A TOP REGULATOR in Rhode Island is raising concerns about the way offshore wind developers are seeking to renegotiate the financial terms of their projects, saying policymakers are facing “a veritable Hobson’s choice” between protecting the interests of ratepayers and promoting the generation of electricity considered vital in the battle against climate change.

Ronald Gerwatowski, the chair of the Rhode Island Public Utilities Commission and the state’s Energy Facilities Siting Board, made his comments at the end of a 2 ½-hour hearing on Monday dealing with SouthCoast Wind, a project that secured a power purchase agreement in Massachusetts that the developer is now seeking to terminate so it can rebid the project at much higher prices in a procurement slated for next year. The project is before Rhode Island regulators because it seeks to run a transmission line connecting the wind farm to Massachusetts via Rhode Island.

Gerwatowski said his comments were not directed at SouthCoast Wind, but at all the wind farms that are currently having difficulty financing their projects because of rising interest rates, inflation, supply chain disruptions, and the war in Ukraine. He did not dispute the challenges wind farm operators are currently facing, but said their push for more money undercuts a procurement system designed to secure a fair price for ratepayers while giving developers the financial assurances they need to build their projects.

“This system works, but only when competition is real and contracts are honored,” Gerwatowski said. “It would not be in the public interest for lopsided negotiating and pricing leverage to reside in the hands of a small number of developers holding the exclusive rights to build the offshore wind projects in the only ocean area where, as a practical matter, large-scale projects can be built.”

In Massachusetts, SouthCoast Wind and Commonwealth Wind are seeking to pay a penalty to terminate power purchase agreements they signed last year and rebid them in a procurement coming up next year. In New York state, two major wind farm developers are asking regulators to sweeten the contracts they  previously signed. Some of the wind farm developers have suggested prices may need to rise 20 to 30 percent or more to make the projects eligible for financing.

Gerwatowski suggested regulators are in a terrible bind – approving new contracts will require ratepayers to pay much higher rates while rejecting new contracts would run the risk of leaving policymakers without the green power needed to meet climate change goals.

During the hearing in Rhode Island, Gerwatowski pressed officials from SouthCoast Wind about the evolution of their thinking on the power purchase agreements, which were negotiated last year and approved by the Massachusetts Department of Public Utilities at the end of the year. SouthCoast repeatedly sent conflicting signals on whether it would honor the existing contracts until last week, when the developer announced it would seek to terminate its existing contracts and rebid them next year in an upcoming procurement.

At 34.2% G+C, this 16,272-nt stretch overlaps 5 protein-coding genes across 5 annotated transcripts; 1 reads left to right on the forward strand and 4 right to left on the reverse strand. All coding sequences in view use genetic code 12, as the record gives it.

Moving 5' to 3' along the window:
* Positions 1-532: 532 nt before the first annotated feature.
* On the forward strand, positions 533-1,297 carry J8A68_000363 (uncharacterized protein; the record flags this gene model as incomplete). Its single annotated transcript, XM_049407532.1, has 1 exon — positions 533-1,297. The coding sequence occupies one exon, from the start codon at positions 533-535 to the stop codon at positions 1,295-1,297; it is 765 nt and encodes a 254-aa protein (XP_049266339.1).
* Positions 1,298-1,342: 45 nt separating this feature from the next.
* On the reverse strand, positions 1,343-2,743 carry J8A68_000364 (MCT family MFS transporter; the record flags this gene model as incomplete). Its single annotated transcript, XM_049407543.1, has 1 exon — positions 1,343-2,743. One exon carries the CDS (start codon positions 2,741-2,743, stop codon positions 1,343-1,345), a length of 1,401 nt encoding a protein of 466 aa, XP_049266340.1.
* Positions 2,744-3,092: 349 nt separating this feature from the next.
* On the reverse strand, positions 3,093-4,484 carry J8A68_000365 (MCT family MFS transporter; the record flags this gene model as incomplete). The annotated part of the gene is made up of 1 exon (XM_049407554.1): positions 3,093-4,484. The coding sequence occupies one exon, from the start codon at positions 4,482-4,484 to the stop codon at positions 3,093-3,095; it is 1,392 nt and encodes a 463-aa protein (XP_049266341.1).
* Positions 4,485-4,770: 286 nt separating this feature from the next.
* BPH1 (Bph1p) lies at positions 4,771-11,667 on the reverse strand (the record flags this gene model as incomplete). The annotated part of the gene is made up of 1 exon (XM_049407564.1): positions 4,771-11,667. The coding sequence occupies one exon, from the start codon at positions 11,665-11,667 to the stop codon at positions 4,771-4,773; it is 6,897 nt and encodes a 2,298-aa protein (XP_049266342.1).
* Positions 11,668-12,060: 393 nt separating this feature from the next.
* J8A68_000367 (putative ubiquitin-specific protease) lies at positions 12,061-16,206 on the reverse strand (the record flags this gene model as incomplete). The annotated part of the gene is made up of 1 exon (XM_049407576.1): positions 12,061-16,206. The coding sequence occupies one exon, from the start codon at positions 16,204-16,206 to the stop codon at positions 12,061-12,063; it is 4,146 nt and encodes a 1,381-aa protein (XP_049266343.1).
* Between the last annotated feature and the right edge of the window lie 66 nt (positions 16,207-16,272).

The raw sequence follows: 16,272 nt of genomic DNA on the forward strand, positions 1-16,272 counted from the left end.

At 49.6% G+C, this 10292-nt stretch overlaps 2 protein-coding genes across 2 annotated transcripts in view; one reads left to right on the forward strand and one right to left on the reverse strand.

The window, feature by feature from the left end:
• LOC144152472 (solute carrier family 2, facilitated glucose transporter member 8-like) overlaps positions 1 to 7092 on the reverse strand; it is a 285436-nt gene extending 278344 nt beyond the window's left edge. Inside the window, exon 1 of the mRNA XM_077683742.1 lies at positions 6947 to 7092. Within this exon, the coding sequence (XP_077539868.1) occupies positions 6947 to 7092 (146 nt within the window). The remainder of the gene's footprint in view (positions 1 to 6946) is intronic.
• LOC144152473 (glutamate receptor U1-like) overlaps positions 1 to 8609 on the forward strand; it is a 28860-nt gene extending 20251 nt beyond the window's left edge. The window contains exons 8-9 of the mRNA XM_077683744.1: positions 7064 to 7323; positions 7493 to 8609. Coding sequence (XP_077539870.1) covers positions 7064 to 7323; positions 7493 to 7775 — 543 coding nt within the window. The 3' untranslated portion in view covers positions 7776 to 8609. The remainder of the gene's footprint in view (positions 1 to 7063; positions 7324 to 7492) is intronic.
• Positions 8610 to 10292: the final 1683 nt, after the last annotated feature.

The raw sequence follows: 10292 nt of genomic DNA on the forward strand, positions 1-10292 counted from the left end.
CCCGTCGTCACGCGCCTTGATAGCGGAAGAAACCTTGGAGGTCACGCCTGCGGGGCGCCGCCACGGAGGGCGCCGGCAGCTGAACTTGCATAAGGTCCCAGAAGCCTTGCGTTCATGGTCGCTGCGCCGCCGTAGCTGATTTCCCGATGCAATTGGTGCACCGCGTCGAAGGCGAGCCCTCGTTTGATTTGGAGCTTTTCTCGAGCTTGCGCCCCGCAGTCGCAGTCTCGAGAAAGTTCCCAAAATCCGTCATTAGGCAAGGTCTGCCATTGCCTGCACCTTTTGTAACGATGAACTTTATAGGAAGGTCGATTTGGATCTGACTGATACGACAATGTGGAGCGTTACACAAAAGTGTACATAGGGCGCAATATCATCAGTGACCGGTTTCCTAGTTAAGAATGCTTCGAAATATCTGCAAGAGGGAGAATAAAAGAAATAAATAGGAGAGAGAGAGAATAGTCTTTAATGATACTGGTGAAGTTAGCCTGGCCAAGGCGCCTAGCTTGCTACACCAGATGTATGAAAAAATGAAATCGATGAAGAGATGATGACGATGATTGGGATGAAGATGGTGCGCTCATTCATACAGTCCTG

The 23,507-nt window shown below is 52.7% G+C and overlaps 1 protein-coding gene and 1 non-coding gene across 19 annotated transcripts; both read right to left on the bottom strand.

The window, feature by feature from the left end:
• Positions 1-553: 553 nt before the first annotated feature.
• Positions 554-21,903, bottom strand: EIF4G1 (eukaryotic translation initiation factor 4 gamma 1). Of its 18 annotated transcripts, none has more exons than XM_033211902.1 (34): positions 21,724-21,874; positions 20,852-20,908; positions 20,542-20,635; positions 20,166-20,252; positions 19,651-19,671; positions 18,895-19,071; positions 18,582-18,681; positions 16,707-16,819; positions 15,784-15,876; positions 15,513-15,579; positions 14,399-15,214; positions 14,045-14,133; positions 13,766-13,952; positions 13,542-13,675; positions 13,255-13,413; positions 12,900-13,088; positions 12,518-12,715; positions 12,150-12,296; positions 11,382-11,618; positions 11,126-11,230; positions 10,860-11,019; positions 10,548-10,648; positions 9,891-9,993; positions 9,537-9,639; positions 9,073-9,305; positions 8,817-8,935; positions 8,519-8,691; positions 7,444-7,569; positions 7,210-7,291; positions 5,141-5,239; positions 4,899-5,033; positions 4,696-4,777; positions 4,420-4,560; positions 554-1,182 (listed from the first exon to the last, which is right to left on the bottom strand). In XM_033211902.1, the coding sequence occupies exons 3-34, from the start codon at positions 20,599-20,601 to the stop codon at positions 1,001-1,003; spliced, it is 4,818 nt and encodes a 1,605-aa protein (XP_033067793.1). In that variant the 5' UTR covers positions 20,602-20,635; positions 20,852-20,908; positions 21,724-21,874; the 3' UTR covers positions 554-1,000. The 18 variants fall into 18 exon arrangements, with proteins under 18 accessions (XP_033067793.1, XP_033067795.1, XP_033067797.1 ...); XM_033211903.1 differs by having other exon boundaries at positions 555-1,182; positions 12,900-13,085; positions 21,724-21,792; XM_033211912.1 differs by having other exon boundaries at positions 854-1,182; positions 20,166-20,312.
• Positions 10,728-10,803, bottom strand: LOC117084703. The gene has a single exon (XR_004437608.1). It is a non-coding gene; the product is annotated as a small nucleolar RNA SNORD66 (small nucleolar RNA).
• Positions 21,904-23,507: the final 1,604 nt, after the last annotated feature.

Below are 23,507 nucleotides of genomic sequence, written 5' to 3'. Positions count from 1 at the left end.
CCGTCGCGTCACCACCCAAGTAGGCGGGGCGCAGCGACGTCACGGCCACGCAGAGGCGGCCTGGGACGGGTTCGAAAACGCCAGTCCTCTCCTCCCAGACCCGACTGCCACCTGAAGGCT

Francis Slingsby, the chief executive officer of SouthCoast, said the delay was a reflection of the company’s willingness to pursue all angles before pulling the plug on the project. He said the company reviewed the possibilities for indexing contract terms to inflation, seeking higher rates via amendments to the existing contract, and securing federal tax credits. “We wanted to do what we could to preserve the contracts,” he said.

Only when the Healey administration released a draft of its next procurement document did Southcoast shift gears and decide to terminate its existing contract. Slingsby said the draft procurement language created the possibility of SouthCoast paying a fine, terminating its existing contract, and rebidding the project in a bidding process next year. Commonwealth Wind began pursuing that option months ago.

SouthCoast Wind officials declined to tell Gerwatowski how big a penalty they would have to pay to terminate their existing contracts, but a Massachusetts state representative last week said he understands SouthCoast would pay $60 million and Commonwealth Wind $48 million.

The draft procurement said wind farm developers would be judged in part on whether they followed through with their past procurements, but Slingsby didn’t think that provision would hurt SouthCoast because all wind farm developers are facing the same challenges right now.

“We would argue this is not something unique to SouthCoast Wind,” Slingsby said of the push to renegotiate contract terms. “Almost every development is seeing their project economics are underwater.”

Slingsby conceded SouthCoast Wind is not viable under the current contract terms, but he insisted the project is viable and should move forward with new terms in next year’s procurement. “The projects are viable. Moreover, they’re absolutely needed,” Slingsby said. “We feel we’ve got the momentum to build this project.”

Gerwatowski asked Slingsby his level of confidence on winning a new contract next year on a scale of 0 to 10, with 0 being no confidence and 10 being absolute confidence.

Slingsby said he would rate SouthCoast Wind’s chances at a 6 or 7.